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Claiming a Domain of My Own: Choosing a Name

Over the next couple weeks, Lee Skallerup Bessette, new Instructional Technology Specialist at the Division of Teaching and Learning Technologies, will be blogging her way through the process she is taking while setting up her own website through Domain of One’s Own.

Most people are surprised that I don’t have my own personal website. I have a robust web presence through Twitter and my blog at InsideHigherEd.com, as well as my writing for platforms such as Hybrid Pedagogy, Keep Learning, and ProfHacker (according to Contently, 250k words for 17 different publications!). Because of this, I’ve never really felt the need (or found the time) to create my own website with my own domain name.

Now that I am at University of Mary Washington working at DTLT, it’s the perfect opportunity to do just that, while at the same time, learning about Domain of One’s Own. Audrey Watters, in her book Claim Your Domain – And Your Online Presence, makes some compelling arguments around why I should, and really anyone in education fields, as well as our students, should reclaim our space on the web. This particular idea from her book resonated deeply with me:

Life bits is a better term than data to describe all that we’re creating now thanks to new technologies … The term life bits might help us to recognize that all this data we’re creating — intentionally and unintentionally — are pieces of our lives.

My online presence is literally scattered across the web, some of it behind paywalls. I’ve been doing content on the web since 1996 when I moved our undergraduate program’s student newspaper online and started writing for my friend’s webzine. Neither of the sites / spaces exist anymore; one lived on a long-dead university server while the other disappeared from the web when we forgot to renew our domain and hosting service. I often fear that this will happen to me again, or at least to my content, that I’ll lose those bits of myself I have left all over the web.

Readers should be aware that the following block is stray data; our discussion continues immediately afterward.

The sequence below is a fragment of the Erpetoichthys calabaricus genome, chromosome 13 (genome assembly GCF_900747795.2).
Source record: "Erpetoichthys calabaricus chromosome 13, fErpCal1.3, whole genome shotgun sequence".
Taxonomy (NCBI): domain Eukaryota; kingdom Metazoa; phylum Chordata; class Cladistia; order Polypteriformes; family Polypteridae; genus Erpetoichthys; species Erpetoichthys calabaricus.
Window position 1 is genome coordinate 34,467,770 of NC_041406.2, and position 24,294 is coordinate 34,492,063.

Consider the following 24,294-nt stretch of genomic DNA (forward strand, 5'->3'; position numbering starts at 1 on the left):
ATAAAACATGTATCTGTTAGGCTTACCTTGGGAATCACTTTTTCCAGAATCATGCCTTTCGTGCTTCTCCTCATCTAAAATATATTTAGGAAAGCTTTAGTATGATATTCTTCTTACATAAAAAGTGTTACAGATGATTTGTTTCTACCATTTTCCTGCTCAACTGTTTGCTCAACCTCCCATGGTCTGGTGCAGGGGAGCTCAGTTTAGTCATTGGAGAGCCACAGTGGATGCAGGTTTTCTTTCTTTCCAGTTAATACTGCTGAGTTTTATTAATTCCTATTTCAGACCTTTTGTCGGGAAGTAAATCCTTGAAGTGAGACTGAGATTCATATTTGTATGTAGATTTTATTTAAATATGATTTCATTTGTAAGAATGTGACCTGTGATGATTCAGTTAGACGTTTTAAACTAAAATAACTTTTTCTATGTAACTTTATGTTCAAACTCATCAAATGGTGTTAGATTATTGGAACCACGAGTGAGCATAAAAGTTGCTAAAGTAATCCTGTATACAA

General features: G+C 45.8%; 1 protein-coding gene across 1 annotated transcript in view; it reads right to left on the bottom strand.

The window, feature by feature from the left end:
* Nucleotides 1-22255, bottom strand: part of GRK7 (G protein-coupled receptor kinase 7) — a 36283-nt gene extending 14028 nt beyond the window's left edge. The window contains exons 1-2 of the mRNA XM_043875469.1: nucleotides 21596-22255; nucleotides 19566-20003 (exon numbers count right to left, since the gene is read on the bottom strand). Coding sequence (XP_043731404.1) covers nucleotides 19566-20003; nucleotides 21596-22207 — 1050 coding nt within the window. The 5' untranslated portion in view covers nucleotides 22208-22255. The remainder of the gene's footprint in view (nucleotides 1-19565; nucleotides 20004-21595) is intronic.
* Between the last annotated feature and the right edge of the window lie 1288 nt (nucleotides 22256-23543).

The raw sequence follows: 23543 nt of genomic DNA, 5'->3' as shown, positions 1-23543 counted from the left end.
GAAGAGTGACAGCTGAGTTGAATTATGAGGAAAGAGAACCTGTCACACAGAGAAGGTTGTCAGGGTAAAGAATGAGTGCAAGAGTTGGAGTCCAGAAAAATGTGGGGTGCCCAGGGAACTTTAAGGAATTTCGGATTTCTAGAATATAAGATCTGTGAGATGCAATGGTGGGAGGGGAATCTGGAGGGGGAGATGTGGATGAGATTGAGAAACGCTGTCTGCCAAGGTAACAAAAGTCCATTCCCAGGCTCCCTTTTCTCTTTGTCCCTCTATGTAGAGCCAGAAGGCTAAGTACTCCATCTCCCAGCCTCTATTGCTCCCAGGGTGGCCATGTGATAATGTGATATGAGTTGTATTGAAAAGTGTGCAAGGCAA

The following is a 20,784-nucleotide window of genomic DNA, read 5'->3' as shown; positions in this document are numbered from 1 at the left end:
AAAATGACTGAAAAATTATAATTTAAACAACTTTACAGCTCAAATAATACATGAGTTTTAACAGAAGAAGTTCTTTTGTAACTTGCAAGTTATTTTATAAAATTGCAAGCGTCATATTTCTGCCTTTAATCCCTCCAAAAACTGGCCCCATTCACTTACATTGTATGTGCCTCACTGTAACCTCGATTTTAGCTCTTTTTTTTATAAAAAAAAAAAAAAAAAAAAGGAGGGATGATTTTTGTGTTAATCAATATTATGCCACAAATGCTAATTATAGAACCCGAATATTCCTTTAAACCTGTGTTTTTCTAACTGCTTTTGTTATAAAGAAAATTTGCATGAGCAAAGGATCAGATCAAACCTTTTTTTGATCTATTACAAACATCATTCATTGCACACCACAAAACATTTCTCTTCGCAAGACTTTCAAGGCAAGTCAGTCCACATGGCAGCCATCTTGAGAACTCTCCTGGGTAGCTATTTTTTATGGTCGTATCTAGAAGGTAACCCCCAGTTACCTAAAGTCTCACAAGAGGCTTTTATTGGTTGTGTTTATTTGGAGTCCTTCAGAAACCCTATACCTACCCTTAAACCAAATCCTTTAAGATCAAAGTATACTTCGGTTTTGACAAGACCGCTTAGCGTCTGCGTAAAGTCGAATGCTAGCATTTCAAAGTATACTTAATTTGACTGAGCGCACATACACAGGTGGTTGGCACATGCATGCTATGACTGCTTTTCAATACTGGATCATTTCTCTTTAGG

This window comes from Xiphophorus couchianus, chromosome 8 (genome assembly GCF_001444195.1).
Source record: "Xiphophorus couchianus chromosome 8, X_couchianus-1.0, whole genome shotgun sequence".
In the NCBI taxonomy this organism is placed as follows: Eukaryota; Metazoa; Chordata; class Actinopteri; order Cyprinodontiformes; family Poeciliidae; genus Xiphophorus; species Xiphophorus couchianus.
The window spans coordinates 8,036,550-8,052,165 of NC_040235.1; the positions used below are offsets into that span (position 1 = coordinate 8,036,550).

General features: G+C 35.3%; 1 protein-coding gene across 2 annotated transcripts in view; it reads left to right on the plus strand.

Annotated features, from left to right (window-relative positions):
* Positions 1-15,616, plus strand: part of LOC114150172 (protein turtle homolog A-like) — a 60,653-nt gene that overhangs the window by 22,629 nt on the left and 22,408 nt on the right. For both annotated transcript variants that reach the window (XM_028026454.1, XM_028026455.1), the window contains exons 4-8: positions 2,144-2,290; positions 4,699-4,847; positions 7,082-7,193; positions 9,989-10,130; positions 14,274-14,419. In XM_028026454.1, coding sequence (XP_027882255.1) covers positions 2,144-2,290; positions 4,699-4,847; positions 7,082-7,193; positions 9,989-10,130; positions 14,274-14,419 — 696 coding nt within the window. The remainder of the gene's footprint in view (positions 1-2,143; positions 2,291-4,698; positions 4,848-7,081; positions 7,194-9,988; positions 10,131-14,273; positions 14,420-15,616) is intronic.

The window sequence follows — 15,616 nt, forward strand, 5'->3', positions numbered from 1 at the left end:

The first question I need to address is: what to call my domain? What is my space on the Internet going to be called? It’s not as simple a question as it seems because so much of my digital identity is tied to a very specific moment for me on the web: 2010, when I launched my blog and Twitter account associated with my (failed) online business. This is when “readywriting” was born, and it became my primary digital identity and identifier, purposefully working to distance myself from the “academic” Lee Skallerup Bessette.

Unfortunately, readywriting.com isn’t available, so I also considered using my own name for my domain. This is fraught because of my double last name, which is made up of my maiden and married names. There is a long explanation for this involving immigration, but some of my academic identity online and elsewhere was formed before I was married, as well as Skallerup being a nice uncommon name that is memorable.

So some places I’m Lee Skallerup and others I’m Lee Bessette, and others still Lee Skallerup Bessette. All the more reason to create a domain of my own. Except no one can spell either of my last names correctly. And leeskallerupbessette.com is really long. What good is a domain that no one remembers how to spell? And buying up every single possible misspelling of my name would break my bank. The choice of domain is not purely an abstraction. It will be both a figurative representation of my digital identity and also, in a very practical way, how people will find me on the web.

So I’ve settled on readywriting.org (all you’ll find there so far is scaffolding). So much of my professional and personal digital identity is now wrapped up in this particular brand that it seems unnatural to me to try and separate myself from it. Readywriting is such a large life bit for me, it should be considered a life chunk. A chunk so large that it makes sense for me to built my domain around it.